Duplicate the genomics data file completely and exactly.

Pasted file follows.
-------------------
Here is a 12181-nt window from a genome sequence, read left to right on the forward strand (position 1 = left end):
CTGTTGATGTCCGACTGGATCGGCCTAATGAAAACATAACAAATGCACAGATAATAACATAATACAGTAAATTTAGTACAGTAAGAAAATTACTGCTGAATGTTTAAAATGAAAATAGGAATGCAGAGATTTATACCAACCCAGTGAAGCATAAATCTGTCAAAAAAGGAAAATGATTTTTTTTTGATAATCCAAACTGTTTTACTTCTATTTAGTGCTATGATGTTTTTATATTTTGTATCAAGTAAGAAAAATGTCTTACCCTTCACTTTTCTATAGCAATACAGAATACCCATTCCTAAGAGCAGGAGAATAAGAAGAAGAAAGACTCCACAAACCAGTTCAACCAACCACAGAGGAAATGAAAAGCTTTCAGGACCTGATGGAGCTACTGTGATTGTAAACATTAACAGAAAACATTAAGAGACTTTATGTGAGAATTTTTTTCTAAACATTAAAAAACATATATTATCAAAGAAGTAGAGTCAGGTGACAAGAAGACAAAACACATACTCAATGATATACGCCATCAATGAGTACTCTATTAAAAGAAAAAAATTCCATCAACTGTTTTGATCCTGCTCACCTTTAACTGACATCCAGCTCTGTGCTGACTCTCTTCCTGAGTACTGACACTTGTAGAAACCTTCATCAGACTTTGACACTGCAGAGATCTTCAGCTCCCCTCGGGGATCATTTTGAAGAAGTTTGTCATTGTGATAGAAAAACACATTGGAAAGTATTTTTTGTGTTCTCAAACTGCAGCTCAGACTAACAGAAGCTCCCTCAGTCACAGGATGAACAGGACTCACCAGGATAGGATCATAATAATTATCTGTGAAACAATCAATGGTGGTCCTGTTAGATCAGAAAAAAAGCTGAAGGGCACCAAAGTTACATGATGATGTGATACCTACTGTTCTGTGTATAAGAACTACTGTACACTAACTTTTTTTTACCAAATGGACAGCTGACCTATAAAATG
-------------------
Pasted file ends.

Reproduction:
Here is a 12181-nt window from a genome sequence, read left to right on the forward strand (position 1 = left end):
CTGTTGATGTCCGACTGGATCGGCCTAATGAAAACATAACAAATGCACAGATAATAACATAATACAGTAAATTTAGTACAGTAAGAAAATTACTGCTGAATGTTTAAAATGAAAATAGGAATGCAGAGATTTATACCAACCCAGTGAAGCATAAATCTGTCAAAAAAGGAAAATGATTTTTTTTTGATAATCCAAACTGTTTTACTTCTATTTAGTGCTATGATGTTTTTATATTTTGTATCAAGTAAGAAAAATGTCTTACCCTTCACTTTTCTATAGCAATACAGAATACCCATTCCTAAGAGCAGGAGAATAAGAAGAAGAAAGACTCCACAAACCAGTTCAACCAACCACAGAGGAAATGAAAAGCTTTCAGGACCTGATGGAGCTACTGTGATTGTAAACATTAACAGAAAACATTAAGAGACTTTATGTGAGAATTTTTTTCTAAACATTAAAAAACATATATTATCAAAGAAGTAGAGTCAGGTGACAAGAAGACAAAACACATACTCAATGATATACGCCATCAATGAGTACTCTATTAAAAGAAAAAAATTCCATCAACTGTTTTGATCCTGCTCACCTTTAACTGACATCCAGCTCTGTGCTGACTCTCTTCCTGAGTACTGACACTTGTAGAAACCTTCATCAGACTTTGACACTGCAGAGATCTTCAGCTCCCCTCGGGGATCATTTTGAAGAAGTTTGTCATTGTGATAGAAAAACACATTGGAAAGTATTTTTTGTGTTCTCAAACTGCAGCTCAGACTAACAGAAGCTCCCTCAGTCACAGGATGAACAGGACTCACCAGGATAGGATCATAATAATTATCTGTGAAACAATCAATGGTGGTCCTGTTAGATCAGAAAAAAAGCTGAAGGGCACCAAAGTTACATGATGATGTGATACCTACTGTTCTGTGTATAAGAACTACTGTACACTAACTTTTTTTTACCAAATGGACAGCTGACCTATAAAATG